The crossover strategy provides another option to improve yield for moderate credit risk by effectively bulleting into BBB to BB space, and could be used together with the other approaches, we believe. Incorporating crossover could increase exposure to issuers with improving fundamentals.  And it could enhance yield and capture more spread for a relatively lower credit risk than the sub-BB high yield10.

Current market conditions mean careful implementation is key to maintaining optimal credit quality. Our approach to investing in crossover emphasizes quality, with additional focus on low turnover. This means that our pooled strategy requires less frequent trading than traditional benchmark approaches, We use sustainability as a lens through which to appraise credit quality, and build safer and more resilient portfolios10.

For buy and maintain investors with cashflow requirements, a deep pool of crossover supply may facilitate tailoring of a portfolio for specific yield and maturity requirements. The large universe of outstanding crossover bond supply allows us to compose a portfolio from a broad selection of credits, giving us added flexibility for implementation, as well as to incorporate investor constraints.  For instance, we look to mitigate turnover by reducing idiosyncratic risk and moderating transaction costs.  

Maturity and duration constraints can also be taken into account.  Due to current market conditions, we believe a dedicated focus on quality is key.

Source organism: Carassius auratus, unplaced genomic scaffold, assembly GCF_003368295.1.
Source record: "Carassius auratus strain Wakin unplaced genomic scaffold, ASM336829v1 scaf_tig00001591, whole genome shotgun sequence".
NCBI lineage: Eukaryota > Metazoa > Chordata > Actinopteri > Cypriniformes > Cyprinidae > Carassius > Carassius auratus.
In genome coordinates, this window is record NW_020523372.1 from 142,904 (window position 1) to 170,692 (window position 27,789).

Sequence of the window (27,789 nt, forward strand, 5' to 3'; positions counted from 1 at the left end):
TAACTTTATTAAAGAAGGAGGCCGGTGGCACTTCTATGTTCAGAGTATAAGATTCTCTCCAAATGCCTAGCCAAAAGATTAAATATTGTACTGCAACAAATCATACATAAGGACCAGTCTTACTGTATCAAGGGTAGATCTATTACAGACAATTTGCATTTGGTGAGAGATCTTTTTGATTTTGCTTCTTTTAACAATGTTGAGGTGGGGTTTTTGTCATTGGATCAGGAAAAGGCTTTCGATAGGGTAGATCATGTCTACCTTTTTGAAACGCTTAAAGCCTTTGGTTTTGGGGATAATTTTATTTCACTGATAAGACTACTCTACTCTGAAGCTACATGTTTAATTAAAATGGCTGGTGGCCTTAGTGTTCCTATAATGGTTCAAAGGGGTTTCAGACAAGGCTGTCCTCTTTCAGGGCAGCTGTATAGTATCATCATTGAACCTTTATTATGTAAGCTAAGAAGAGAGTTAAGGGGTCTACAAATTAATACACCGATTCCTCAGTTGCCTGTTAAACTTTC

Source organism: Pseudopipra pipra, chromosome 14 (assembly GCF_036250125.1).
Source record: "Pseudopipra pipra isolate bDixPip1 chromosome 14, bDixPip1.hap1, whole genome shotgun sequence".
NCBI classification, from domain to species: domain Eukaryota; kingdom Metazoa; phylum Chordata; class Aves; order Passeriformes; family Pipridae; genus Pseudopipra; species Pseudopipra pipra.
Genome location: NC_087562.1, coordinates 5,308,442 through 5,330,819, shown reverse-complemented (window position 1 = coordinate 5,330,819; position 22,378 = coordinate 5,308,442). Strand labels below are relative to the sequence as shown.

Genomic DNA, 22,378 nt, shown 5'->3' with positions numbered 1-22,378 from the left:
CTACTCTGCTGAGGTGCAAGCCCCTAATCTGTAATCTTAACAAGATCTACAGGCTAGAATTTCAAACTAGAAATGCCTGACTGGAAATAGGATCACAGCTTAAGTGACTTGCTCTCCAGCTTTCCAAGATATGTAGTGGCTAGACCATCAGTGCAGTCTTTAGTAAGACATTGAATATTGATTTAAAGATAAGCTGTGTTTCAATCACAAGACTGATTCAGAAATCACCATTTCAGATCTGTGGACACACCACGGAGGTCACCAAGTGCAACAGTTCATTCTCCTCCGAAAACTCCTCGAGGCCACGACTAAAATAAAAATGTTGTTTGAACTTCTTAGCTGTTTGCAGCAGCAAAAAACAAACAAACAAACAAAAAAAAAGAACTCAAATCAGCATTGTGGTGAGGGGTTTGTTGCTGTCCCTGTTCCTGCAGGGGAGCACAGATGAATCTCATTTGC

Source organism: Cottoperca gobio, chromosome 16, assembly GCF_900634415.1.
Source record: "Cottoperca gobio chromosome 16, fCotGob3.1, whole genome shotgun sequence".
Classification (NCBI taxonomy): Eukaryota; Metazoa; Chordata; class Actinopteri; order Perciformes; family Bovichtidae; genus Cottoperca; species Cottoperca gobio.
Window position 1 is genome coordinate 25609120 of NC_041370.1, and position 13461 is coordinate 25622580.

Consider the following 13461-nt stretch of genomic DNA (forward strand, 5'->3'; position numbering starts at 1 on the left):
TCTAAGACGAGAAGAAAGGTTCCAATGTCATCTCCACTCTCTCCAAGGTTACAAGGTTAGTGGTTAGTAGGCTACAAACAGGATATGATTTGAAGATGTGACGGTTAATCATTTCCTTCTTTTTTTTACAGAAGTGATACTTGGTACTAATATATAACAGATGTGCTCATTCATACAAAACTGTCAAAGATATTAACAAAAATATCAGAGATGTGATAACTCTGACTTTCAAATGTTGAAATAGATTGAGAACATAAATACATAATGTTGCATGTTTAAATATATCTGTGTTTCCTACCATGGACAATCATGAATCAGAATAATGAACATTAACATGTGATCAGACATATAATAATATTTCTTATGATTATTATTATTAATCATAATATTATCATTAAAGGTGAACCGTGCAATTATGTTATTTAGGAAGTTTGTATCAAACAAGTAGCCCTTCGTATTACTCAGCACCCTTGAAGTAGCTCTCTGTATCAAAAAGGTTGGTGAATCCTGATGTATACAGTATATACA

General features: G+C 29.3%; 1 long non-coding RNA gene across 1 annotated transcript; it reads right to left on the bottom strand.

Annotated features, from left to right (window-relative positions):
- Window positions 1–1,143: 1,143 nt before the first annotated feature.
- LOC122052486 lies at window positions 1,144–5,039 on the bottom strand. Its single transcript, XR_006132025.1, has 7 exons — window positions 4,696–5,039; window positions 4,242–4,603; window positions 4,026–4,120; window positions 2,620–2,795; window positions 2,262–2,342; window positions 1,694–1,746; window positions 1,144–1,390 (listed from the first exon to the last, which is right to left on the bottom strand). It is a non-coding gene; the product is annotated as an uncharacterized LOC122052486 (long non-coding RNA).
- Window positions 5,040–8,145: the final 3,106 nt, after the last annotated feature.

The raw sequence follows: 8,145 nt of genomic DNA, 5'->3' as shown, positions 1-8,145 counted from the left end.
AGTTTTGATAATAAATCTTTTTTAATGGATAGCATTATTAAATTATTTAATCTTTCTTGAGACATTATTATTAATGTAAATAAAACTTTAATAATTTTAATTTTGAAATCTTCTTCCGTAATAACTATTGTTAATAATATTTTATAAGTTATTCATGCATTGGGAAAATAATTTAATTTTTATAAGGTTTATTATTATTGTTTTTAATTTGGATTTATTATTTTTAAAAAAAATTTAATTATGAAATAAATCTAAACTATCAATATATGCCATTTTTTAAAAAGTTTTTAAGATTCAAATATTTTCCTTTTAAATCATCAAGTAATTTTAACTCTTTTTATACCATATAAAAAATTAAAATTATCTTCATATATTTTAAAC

In light of the overall risk-reward characteristics, a crossover strategy could prove an apt complement to credit investors.

Please find key terms in the glossary.


As of 31 January 2018, the crossover segment of the global bond universe amounted to nearly USD7 trillion in market value.  Source: LOIM, Barclays POINT, Bloomberg Barclays Indices. 
Crossover yield vs global investment grade yield, and spread differential vs duration-matched US Treasuries; Source: Bloomberg Barclays point as of 31st Dec 2018.
3 There can be no assurance that these objectives will be achieved or that there will be a return on capital.
4 Source, Barclays POINT and LOIM, based on average spread returns from Jan 2004 to Dec 2018. Past performance does not guarantee future results and can be misleading
5 Source: LOIM calculations based on Moody’s Annual Default Study: Corporate Default and Recovery Rates 1920-2017. Past performance does not guarantee future results and can be misleading. There can be no assurance that these results will be achieved or that there will be a return on capital.
6 Yield expectations are subject to change and may vary over time.
7 Based on average 3y transition rates for Global Corporate from 1981-2016; Source: Standard & Poor’s, 2016 Annual Global Corporate Default Study and Rating Transitions, May 2017; and LOIM calculations. Past performance does not guarantee future results and can be misleading.
8 Based on drawdown by rating category June 2004-December 2018, Source: Barclays POINT, Barclays Indices, LOIM calculations. Past performance does not guarantee future results and can be misleading.
9 These investment scenarios are often observed in credit markets.
10 There can be no assurance that these objectives will be achieved or that there will be a return on capital.

important information.